The high street retailer said the proposals will help move the company to “a leaner, faster retail management structure” as it accelerates its transformation plan after being disrupted by the coronavirus lockdown.
M&S said it has now started collective consultation with employee representatives and has set out plans to first offer voluntary redundancy to affected staff.
It said the cuts are set to impact roles in the company’s head office, property and store management areas.
It comes after a bloodbath on the high street in the face of coronavirus, with the likes of John Lewis, Boots and Debenhams announcing thousands of job cuts.
In May, chief executive Steve Rowe said the company would be accelerating parts of its transformation plan with a programme dubbed Never The Same Again.
M&S told investors that “central support costs and headcount will be examined at all levels” as part of the plan.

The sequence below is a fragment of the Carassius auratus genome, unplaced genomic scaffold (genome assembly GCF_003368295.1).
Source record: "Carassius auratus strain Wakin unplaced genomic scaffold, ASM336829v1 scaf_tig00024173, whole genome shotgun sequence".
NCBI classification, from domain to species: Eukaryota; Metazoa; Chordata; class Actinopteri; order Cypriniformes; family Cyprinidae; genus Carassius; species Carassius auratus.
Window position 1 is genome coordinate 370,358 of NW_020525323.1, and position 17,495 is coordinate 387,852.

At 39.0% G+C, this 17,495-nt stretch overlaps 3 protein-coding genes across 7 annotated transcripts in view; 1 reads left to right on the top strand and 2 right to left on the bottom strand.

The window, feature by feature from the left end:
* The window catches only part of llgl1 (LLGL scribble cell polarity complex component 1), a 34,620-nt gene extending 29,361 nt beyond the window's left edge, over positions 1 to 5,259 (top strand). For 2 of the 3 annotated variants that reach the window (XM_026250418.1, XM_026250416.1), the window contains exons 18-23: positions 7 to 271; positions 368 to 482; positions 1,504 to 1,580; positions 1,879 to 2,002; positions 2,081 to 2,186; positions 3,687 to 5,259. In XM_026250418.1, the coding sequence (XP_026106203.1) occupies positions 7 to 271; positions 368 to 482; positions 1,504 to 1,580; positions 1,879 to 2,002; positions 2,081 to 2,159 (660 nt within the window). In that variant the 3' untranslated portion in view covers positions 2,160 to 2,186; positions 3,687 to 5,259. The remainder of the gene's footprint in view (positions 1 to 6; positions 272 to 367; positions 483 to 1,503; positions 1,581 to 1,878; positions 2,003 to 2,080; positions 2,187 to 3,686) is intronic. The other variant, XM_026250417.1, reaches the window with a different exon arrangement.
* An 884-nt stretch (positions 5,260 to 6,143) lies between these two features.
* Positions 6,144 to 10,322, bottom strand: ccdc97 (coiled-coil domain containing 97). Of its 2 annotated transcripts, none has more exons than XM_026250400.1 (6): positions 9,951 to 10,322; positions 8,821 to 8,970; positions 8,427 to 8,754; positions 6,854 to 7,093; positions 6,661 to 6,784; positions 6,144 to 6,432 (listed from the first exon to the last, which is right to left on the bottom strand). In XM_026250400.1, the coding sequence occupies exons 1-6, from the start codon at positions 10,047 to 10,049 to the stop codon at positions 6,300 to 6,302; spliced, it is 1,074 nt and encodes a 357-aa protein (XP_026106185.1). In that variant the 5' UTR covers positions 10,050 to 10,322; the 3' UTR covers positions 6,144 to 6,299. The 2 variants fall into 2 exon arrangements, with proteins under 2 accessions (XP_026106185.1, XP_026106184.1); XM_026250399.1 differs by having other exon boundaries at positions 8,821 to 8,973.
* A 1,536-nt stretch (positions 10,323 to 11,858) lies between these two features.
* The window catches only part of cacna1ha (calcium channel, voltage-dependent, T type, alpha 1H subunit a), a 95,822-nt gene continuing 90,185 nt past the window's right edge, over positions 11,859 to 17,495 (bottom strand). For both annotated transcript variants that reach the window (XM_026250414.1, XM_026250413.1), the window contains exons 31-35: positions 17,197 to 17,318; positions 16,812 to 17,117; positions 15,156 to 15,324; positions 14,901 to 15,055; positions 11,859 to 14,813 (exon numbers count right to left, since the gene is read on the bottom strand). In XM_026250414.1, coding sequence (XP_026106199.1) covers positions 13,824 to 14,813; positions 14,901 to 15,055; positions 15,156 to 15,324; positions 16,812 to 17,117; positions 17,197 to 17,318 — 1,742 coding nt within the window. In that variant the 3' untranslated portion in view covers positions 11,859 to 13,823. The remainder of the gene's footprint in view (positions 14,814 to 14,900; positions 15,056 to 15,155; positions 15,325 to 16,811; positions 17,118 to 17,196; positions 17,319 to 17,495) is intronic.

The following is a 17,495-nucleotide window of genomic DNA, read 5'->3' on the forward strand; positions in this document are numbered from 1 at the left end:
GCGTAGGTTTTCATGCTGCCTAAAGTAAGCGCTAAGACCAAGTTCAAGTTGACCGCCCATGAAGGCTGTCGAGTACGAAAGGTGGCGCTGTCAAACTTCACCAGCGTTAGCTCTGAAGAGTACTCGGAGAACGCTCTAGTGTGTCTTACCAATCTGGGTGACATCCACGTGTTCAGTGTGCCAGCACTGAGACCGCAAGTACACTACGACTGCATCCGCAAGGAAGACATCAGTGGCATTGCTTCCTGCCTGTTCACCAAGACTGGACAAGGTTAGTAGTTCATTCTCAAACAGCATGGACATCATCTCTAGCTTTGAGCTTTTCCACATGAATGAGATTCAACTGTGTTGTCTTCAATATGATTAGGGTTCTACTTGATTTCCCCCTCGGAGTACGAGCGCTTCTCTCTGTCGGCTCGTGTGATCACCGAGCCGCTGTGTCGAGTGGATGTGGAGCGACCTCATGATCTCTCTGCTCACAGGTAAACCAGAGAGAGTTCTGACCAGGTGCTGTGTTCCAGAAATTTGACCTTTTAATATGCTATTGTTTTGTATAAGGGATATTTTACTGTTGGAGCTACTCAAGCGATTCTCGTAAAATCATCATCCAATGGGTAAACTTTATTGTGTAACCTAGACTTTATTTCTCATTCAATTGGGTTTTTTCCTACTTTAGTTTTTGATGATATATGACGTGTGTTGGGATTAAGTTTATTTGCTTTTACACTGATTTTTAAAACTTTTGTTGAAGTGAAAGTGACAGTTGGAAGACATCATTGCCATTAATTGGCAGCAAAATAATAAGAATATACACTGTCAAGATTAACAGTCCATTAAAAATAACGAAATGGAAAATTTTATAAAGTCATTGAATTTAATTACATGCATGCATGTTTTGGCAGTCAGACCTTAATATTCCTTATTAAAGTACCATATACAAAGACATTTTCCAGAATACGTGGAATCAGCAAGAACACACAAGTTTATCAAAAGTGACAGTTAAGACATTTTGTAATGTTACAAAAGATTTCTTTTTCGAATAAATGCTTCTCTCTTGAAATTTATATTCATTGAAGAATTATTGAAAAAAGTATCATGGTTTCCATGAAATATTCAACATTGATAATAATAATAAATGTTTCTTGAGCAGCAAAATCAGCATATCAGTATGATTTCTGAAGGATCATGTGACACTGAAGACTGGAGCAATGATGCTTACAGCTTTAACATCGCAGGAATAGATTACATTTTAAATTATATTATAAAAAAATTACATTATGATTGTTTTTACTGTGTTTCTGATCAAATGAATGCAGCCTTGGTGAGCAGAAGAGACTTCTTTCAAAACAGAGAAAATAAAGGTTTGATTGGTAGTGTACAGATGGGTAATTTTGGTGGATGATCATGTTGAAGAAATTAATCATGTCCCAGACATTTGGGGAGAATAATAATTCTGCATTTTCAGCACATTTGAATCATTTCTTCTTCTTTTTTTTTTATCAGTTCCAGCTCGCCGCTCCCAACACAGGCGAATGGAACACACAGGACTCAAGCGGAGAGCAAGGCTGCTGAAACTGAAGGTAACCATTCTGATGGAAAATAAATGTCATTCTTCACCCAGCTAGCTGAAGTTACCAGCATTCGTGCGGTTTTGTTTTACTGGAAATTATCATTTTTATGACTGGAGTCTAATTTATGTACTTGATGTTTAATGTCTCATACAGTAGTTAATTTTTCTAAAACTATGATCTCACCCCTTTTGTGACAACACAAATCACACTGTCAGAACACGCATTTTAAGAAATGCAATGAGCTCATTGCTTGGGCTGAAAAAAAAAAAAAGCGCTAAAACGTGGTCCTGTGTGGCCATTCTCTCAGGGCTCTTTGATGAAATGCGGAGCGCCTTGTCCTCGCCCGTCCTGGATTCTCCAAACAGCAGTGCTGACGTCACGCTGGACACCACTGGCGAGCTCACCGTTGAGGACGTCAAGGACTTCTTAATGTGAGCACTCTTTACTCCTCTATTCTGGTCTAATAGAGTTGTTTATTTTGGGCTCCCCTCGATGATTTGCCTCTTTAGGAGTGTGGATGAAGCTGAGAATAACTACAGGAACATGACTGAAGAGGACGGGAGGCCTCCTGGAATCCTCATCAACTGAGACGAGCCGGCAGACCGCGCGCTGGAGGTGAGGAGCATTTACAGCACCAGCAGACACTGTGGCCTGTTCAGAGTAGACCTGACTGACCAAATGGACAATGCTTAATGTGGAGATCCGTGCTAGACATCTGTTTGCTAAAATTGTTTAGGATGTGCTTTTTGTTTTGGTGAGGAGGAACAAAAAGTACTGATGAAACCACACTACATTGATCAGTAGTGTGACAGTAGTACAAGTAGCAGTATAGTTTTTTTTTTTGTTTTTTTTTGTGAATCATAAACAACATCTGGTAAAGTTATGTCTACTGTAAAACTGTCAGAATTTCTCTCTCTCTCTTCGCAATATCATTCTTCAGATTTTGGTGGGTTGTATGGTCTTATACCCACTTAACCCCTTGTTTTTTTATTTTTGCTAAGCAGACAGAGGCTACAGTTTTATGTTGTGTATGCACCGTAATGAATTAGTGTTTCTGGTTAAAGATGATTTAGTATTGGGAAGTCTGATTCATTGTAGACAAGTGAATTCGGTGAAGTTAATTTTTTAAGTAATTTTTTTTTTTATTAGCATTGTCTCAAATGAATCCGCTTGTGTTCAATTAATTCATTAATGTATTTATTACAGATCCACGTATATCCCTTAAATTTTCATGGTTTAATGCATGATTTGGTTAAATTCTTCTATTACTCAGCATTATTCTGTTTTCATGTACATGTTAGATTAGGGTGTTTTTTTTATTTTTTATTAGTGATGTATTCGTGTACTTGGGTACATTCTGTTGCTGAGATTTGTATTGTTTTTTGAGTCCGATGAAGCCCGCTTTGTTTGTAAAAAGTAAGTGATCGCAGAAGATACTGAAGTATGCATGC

The retailer’s food stores continued to trade throughout the lockdown period, but trading in other parts of its business, such as clothing, was significantly reduced.
Sacha Berendji, director of retail, operations and property at M&S, said: “Our proposals reflect an important next step in our Never The Same Again programme to accelerate our transformation and become a stronger, leaner and more resilient business.
“Through the crisis we have seen how we can work faster and more flexibly by empowering store teams and it’s essential that we embed that way of working.”
Meanwhile the historic Beefeater guards are facing layoffs for what is believed to be the first time in their 500-year history as part of “heartbreaking” measures to cut costs at the Tower of London.
The pandemic has seen the temporary closure of six sites run by Historic Royal Palaces (HRP), which all rely heavily on visitor income.
An HRP spokesman confirmed a voluntary redundancy scheme was introduced last month and that staff had been warned that a compulsory redundancy scheme was likely to follow.
HRP believes it is the first time that the guards have faced redundancy in their long history - having been formed by Henry VII in 1485.